In February of this year, Governor Larry Hogan signed Maryland’s Recovery for the Economy, Livelihoods, Industries, Entrepreneurs, and Families (RELIEF) Act of 2021 into law. The impressive $1 billion relief package enacted by the Maryland General Assembly doesn’t stop at providing direct aid to qualifying Marylanders. It also offers grants, loans, and tax relief to small businesses that have been struggling as a result of the ongoing coronavirus pandemic.
When it comes to aid for small businesses, the RELIEF Act contains three noteworthy provisions. It provides grants for eligible business owners, changes the way unemployment tax relief is calculated and offers an immediate sales tax credit to qualifying businesses. The cumulative effect of these provisions is to make 2021 the perfect year to Buy a Business in Baltimore.
As part of the RELIEF Act, the state of Maryland established a new Maryland Small Business COVID-19 RELIEF Grant Program. It directs $10 million of the funding from the Relief Act to small businesses that have struggled as a result of the ongoing coronavirus pandemic.
The state’s 2021 Grant Program is separate from the Small Business Administration (SBA) Paycheck Protection Program (PPP) that was in place until May 31, 2021. Businesses that received loans through the PPP while the program was in place may still be eligible for loan forgiveness, but participation in the federal SBA program does not preclude applying for a state grant. As a result, business owners who open up shop before the end of the year could still take advantage of Maryland’s Grant Program.
In addition to the general RELIEF Grant Program, the state is also offering multiple more specialized grants. Programs established in the Act include the Maryland Small, Minority, and Women-Owned Business Account COVID-19 RELIEF Program, which received $10 million in funding, and the Maryland Commuter and Shuttle Bus COVID-19 RELIEF Grant Program, which received $8 million in funding. Of course, business owners who want to apply for these more specialized programs will have to meet eligibility criteria.
Additional, local grant programs established by the RELIEF Act include:
- The Online Sales and Telework Assistance COVID-19 RELIEF Grant Program
- The Restaurant and Caterers COVID-19 RELIEF Grant Program
- The Lodging and Accommodations COVID-19 RELIEF Grant Program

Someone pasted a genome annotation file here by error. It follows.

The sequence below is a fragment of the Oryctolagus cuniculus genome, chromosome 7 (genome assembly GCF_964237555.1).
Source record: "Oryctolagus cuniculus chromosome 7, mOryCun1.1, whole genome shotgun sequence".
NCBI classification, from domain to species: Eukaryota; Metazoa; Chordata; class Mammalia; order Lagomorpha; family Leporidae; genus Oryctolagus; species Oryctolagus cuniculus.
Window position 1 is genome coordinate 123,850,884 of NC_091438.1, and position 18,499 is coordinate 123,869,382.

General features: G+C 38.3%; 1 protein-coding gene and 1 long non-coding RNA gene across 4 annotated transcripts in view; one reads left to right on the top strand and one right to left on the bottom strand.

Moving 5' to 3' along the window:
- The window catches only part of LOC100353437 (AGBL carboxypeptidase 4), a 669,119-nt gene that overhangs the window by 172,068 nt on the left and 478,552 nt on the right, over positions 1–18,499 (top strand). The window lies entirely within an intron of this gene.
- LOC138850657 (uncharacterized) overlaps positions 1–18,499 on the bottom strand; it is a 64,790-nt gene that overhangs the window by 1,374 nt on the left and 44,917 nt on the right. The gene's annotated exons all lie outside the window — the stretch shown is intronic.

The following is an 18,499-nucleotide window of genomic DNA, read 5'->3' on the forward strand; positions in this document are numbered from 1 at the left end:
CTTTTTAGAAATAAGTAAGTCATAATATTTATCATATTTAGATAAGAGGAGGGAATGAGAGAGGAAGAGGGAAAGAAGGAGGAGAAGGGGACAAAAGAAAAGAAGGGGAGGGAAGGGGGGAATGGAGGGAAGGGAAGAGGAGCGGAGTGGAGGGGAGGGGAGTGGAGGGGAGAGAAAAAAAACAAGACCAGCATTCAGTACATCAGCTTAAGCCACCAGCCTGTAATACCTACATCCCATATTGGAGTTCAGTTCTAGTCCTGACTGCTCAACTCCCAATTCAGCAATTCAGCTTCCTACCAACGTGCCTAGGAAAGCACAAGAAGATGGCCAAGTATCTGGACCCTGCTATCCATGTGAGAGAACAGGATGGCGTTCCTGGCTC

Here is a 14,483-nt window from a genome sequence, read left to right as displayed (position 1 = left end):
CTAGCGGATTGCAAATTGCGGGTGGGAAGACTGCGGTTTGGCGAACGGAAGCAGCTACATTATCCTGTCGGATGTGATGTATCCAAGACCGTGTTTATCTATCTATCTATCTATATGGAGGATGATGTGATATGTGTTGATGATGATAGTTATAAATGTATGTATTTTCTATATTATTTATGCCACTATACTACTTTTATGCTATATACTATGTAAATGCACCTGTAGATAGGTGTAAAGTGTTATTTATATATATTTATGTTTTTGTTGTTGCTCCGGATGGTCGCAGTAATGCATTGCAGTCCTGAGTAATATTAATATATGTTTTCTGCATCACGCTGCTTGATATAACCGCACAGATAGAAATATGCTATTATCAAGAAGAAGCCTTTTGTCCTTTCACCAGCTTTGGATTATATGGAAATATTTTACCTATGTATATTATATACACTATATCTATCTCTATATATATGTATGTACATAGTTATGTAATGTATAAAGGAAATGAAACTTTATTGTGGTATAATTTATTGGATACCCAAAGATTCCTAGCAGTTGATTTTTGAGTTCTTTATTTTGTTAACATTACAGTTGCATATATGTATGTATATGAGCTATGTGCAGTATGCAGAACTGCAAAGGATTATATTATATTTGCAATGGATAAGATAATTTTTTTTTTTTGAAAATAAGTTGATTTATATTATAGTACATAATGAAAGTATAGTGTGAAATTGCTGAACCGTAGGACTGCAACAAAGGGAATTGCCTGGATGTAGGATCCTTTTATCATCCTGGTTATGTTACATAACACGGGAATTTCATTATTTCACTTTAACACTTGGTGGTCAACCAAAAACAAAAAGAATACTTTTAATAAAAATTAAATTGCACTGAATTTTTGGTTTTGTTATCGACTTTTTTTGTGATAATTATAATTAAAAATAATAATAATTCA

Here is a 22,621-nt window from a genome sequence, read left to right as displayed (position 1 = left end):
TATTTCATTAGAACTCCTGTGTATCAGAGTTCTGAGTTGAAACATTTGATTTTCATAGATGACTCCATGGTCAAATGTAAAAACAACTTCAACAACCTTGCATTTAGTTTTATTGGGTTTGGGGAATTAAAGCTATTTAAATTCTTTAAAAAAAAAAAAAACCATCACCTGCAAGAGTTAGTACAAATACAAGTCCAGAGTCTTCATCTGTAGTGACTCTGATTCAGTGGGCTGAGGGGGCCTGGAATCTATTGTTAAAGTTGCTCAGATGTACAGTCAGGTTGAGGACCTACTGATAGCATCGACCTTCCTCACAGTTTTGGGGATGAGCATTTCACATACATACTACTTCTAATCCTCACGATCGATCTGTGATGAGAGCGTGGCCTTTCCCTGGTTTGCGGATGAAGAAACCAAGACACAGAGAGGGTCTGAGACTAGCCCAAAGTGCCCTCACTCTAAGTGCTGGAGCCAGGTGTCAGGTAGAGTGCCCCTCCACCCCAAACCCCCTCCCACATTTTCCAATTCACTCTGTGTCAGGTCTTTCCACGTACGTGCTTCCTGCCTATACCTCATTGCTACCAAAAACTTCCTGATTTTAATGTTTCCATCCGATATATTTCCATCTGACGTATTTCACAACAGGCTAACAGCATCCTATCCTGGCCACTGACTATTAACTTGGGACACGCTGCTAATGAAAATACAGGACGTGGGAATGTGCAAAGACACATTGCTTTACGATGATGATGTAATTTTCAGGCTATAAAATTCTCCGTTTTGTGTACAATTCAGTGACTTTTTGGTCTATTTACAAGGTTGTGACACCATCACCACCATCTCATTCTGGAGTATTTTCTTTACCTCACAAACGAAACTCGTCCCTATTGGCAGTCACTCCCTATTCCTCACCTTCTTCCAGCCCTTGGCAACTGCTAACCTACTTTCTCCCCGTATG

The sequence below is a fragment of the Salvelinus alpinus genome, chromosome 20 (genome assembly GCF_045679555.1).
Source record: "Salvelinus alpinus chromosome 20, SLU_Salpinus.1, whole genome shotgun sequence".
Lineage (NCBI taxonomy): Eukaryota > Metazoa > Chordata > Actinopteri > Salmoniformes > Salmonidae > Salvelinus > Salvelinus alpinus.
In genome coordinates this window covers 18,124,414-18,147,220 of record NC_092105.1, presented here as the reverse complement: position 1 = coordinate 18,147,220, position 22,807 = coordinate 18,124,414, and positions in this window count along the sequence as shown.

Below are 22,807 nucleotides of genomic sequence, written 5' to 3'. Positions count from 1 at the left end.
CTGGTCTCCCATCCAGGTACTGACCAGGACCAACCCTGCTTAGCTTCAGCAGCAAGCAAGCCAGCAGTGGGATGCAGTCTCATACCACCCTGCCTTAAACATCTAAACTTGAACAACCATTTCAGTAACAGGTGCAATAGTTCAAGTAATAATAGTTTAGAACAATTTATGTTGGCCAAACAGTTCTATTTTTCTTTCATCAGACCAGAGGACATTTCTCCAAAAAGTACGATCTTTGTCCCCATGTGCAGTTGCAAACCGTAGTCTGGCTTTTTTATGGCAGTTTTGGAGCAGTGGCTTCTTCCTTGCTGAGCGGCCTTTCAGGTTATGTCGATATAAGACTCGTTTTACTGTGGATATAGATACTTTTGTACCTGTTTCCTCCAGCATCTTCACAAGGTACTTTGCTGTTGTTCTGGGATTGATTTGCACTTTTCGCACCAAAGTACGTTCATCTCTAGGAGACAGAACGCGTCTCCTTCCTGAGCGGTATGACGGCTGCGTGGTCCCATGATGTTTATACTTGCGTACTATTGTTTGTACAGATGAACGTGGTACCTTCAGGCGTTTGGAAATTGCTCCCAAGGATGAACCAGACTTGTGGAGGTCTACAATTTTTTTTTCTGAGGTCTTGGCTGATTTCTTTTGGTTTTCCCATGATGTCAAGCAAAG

Alongside the grant programs, the RELIEF Act also created new Sales Tax Credits for small business owners. The Act earmarked $200 million to provide sales tax credits of up to $9,000 for qualifying businesses and has already directly helped over 55,000 Maryland small business owners.
This provision of the RELIEF Act allowed businesses that collect $6,000 or less in sales taxes per month to keep up to $3,000 per month of sales tax revenue that would otherwise have been remitted to the state. It was put in place for three months following the passage of the RELIEF Act, showing the Maryland legislature’s commitment to helping small business owners through trying times. At least 15% of the funding for the Sales Tax Credits was also earmarked to offer assistance to businesses in need that don’t collect sales tax.
During the pandemic, many business owners were forced to close up shop either temporarily or permanently. Most of their employees went on unemployment insurance, as did some business owners who were unable to find other recourse. Thanks to the RELIEF Act, qualified unemployed workers were able to subtract their unemployment benefits from their taxable income when filing Maryland state taxes.
As of October 2021, most of the provisions of the RELIEF Act have expired. Though this has caused a good deal of difficulty for business owners who were unable to return to business as usual as a result of personal or financial losses during the pandemic, it also creates a unique opportunity for aspiring buyers.
Many previously successful businesses have been placed up for sale at surprisingly low prices, and one person’s loss is always another’s gain. Potential buyers can contact a local business broker to discuss what types of companies they are interested in investing in and find out what options are available for financing a purchase. They may also want to think about what steps they could take toward getting a business struggling as a result of the ongoing pandemic back on track.
Even before the coronavirus pandemic caused a great shuffling of assets, Baltimore was a great place to start or buy a small business. The city is less than 50 miles from Washington, D.C., and an easy drive or bus ride from both New York and Philadelphia. Plus, it is a thriving metropolitan area in its own right.
Before the pandemic, Baltimore also boasted a growing tourist economy, with around 20 million out-of-state visitors passing through each year. The city is home to three designated arts districts, an increasing number of tech startups and biomedical companies, and plenty of opportunities to thrive in retail and commercial business.
To sweeten the deal, Baltimore is also home to a large pool of talent from dozens of nearby colleges and universities, and there’s no shortage of office space. Whether buyers want to purchase companies that are already well-established in their current locations or they want to expand to new ones, there’s plenty of room to grow in America’s Comeback City.
No one can predict the future, but financial analysts are generally confident that the United States, Maryland included, is on the road toward economic recovery. Now is a great time to get a foot in the door, with prices low and small businesses in a diverse array of industries up for sale.
Keep in mind that it can take some time to find the right business and negotiate the best price. Start reaching out to business brokers and defining personal goals now instead of waiting until this unique opportunity passes by. 2021 is the perfect year to buy a business in Baltimore.